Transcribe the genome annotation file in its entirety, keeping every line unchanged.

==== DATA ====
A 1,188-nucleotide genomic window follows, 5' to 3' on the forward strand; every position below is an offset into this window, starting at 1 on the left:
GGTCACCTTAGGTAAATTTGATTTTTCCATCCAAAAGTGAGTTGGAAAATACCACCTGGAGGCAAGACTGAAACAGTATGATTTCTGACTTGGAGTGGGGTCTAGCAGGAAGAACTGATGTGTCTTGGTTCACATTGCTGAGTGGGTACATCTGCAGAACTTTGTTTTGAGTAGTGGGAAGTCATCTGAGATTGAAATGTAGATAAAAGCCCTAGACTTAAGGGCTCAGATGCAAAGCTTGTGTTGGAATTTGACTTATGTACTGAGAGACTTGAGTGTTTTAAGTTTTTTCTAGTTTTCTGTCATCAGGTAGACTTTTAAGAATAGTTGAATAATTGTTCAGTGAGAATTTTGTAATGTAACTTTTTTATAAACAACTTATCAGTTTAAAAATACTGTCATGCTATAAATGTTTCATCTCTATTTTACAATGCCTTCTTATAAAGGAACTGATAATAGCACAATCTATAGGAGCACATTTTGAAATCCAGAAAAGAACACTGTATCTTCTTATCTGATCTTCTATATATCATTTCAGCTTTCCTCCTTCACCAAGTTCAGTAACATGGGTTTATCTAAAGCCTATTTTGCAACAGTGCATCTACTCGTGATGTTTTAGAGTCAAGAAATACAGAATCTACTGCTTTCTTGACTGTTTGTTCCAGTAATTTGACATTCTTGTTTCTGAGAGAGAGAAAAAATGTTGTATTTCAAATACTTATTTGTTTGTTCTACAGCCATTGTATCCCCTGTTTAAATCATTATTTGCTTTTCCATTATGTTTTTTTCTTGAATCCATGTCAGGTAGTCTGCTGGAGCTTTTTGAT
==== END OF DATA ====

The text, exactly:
A 1,188-nucleotide genomic window follows, 5' to 3' on the forward strand; every position below is an offset into this window, starting at 1 on the left:
GGTCACCTTAGGTAAATTTGATTTTTCCATCCAAAAGTGAGTTGGAAAATACCACCTGGAGGCAAGACTGAAACAGTATGATTTCTGACTTGGAGTGGGGTCTAGCAGGAAGAACTGATGTGTCTTGGTTCACATTGCTGAGTGGGTACATCTGCAGAACTTTGTTTTGAGTAGTGGGAAGTCATCTGAGATTGAAATGTAGATAAAAGCCCTAGACTTAAGGGCTCAGATGCAAAGCTTGTGTTGGAATTTGACTTATGTACTGAGAGACTTGAGTGTTTTAAGTTTTTTCTAGTTTTCTGTCATCAGGTAGACTTTTAAGAATAGTTGAATAATTGTTCAGTGAGAATTTTGTAATGTAACTTTTTTATAAACAACTTATCAGTTTAAAAATACTGTCATGCTATAAATGTTTCATCTCTATTTTACAATGCCTTCTTATAAAGGAACTGATAATAGCACAATCTATAGGAGCACATTTTGAAATCCAGAAAAGAACACTGTATCTTCTTATCTGATCTTCTATATATCATTTCAGCTTTCCTCCTTCACCAAGTTCAGTAACATGGGTTTATCTAAAGCCTATTTTGCAACAGTGCATCTACTCGTGATGTTTTAGAGTCAAGAAATACAGAATCTACTGCTTTCTTGACTGTTTGTTCCAGTAATTTGACATTCTTGTTTCTGAGAGAGAGAAAAAATGTTGTATTTCAAATACTTATTTGTTTGTTCTACAGCCATTGTATCCCCTGTTTAAATCATTATTTGCTTTTCCATTATGTTTTTTTCTTGAATCCATGTCAGGTAGTCTGCTGGAGCTTTTTGAT